And now the feature presentation on the Church Notre Dame de la Fosse!

At Guémené sur Scorff, we saw the wonderful small Church of Notre Dame de la Fosse, from the 19C and  rebuilt around 1820. The bell tower dates from the 18C and stood near the present Church, housing the four bells. The former bell tower collapsed in 1757. This church’s is square and surmounted by a dome, whose construction was decided by the Guémené-sur-Scorff factory in 1761, and replaced a former collegiate church of the 14C who disappeared during the French revolution. A college of canons was founded in 1529 by Mary and Louis IV de Rohan, the Lords of Guémené. The choir of the Church is enlarged in the 16C to accommodate the chapter (six canons) and stalls are installed. Stalls are reworked in 1932 and only remain today the sculpted panels. These sculpted panels now adorn the side altars and are the only remnants of the former collegiate church.


Guemene sur Scorff eg notre dame de la fosse interiors nave jun13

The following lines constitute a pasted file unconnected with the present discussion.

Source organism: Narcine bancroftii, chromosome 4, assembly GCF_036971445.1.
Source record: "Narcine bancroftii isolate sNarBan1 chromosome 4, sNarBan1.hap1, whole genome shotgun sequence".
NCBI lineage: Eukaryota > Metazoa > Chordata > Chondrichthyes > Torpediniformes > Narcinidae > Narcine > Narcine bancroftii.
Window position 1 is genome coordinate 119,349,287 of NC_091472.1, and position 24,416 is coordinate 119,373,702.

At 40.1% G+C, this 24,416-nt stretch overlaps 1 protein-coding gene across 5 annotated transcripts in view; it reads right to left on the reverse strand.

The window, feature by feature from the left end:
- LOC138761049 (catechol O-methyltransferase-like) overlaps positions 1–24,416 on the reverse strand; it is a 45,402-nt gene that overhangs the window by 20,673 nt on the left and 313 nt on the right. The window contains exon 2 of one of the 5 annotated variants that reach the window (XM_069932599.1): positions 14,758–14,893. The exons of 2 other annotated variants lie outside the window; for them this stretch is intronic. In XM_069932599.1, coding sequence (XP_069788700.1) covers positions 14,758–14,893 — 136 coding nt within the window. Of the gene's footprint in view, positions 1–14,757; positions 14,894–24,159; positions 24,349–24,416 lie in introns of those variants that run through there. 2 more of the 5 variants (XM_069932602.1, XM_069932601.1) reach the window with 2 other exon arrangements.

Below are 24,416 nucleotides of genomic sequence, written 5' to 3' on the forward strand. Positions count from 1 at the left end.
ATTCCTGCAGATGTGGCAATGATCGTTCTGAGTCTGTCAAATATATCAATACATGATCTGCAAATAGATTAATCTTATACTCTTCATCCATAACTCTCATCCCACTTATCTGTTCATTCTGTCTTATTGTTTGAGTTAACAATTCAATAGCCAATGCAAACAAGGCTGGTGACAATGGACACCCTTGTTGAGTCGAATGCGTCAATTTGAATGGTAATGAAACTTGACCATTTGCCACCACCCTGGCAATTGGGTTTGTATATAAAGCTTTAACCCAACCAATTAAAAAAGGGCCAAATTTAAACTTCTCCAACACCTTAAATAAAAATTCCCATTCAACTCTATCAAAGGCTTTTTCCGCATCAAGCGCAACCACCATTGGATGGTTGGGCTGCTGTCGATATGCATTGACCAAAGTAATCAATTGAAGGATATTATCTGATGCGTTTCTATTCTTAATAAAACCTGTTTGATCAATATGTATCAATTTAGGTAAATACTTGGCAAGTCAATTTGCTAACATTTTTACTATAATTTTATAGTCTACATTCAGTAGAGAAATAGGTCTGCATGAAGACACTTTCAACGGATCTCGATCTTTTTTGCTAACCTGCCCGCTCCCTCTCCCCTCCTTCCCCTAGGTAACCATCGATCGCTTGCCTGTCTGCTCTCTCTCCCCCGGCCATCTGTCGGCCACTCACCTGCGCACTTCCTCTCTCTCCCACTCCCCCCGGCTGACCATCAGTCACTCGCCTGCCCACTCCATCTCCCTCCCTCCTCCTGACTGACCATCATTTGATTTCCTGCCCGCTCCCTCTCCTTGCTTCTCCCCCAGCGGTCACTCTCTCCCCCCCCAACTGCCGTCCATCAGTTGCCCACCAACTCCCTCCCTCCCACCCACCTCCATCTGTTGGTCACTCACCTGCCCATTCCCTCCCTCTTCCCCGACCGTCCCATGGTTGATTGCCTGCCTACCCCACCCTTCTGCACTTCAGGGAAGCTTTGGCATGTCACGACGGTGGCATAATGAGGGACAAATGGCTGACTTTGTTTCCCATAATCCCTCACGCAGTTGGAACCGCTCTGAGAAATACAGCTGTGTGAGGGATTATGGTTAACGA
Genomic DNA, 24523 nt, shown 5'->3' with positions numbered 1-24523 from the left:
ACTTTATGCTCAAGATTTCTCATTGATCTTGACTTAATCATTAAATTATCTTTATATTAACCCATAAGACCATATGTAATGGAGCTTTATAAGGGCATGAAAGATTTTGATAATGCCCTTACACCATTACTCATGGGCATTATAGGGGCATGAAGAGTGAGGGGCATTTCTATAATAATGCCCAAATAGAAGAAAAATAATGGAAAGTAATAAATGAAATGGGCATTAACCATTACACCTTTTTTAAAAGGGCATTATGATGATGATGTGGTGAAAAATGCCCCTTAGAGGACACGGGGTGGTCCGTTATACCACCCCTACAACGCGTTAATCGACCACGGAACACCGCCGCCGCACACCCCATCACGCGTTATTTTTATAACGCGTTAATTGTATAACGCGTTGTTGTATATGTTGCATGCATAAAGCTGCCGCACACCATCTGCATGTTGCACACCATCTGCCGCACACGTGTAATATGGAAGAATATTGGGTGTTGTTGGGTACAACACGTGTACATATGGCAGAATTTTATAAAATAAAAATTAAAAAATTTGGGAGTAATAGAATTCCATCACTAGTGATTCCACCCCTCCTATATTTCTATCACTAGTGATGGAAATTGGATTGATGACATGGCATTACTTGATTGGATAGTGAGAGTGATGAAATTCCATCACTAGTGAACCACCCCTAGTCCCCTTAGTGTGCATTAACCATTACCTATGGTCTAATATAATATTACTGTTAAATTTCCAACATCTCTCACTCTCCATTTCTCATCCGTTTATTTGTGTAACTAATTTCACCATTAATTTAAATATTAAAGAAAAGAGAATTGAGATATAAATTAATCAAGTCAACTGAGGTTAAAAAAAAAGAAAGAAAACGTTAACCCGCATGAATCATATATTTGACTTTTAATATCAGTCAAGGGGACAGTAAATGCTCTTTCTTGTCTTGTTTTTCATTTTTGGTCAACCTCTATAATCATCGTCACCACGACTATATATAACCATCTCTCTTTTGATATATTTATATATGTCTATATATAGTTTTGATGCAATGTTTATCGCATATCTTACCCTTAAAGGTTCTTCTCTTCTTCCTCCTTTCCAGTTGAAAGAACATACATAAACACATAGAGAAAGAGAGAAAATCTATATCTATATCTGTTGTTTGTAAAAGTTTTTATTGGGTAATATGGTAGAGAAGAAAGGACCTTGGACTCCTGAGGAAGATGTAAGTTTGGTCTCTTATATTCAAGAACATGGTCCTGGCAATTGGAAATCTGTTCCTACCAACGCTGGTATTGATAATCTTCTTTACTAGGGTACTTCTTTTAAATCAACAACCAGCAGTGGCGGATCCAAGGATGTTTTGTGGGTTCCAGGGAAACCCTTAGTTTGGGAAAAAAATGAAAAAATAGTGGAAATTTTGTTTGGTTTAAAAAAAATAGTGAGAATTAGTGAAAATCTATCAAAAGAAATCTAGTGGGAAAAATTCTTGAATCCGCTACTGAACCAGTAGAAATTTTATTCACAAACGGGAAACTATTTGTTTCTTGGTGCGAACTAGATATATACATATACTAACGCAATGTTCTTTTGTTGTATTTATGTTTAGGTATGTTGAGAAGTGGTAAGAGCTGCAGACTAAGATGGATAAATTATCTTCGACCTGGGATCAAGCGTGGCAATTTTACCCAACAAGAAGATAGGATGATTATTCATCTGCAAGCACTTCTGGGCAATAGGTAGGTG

Guemene sur Scorff eg notre dame de la fosse along the moats jun13

The city of Guémené sur Scorff on its history/heritage:

The local tourist office of the Pays du Roi Morvan on the church:

And there you go folks, another dandy in my beautiful Morbihan and in my lovely Bretagne and in my belle France..Sights and stories to always amaze you. Hope you enjoy the post on the wonderful Guémené sur Scorff.

And remember, happy travels, good health, and many cheers to all!!!

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March 14, 2021

The heritage at nearby, Brandivy!!

Again, hanging around my neighborhood of small towns near me this is another gem in the off the beaten path of my beautiful Morbihan. It is great pleasure to tell you about this little known places that offer a nice half day tour of wonderful historical monuments and beautiful architecture. Hope you enjoy my bit of introduction to the Church of Saint-Laurent and Saint-Aubin in Brandivy!

First, Brandivy is the French name, for the Breton name it is Bredeui. Just over 1000 inhabitants ! Early Breton came here at about the 6C and impose their language. On an unknown date, they raise over a hill looking down at the river Loc’h, a chapel in honor of Saint Ivy or Divy, a monk and Breton Deacon who came from Armoric (what is today England/Wales/Scotland area) in about 686.  Therefore, the place took the name of  Bré-Yvy or Bré-Divy (meaning hill of Ivy), today Brandivy.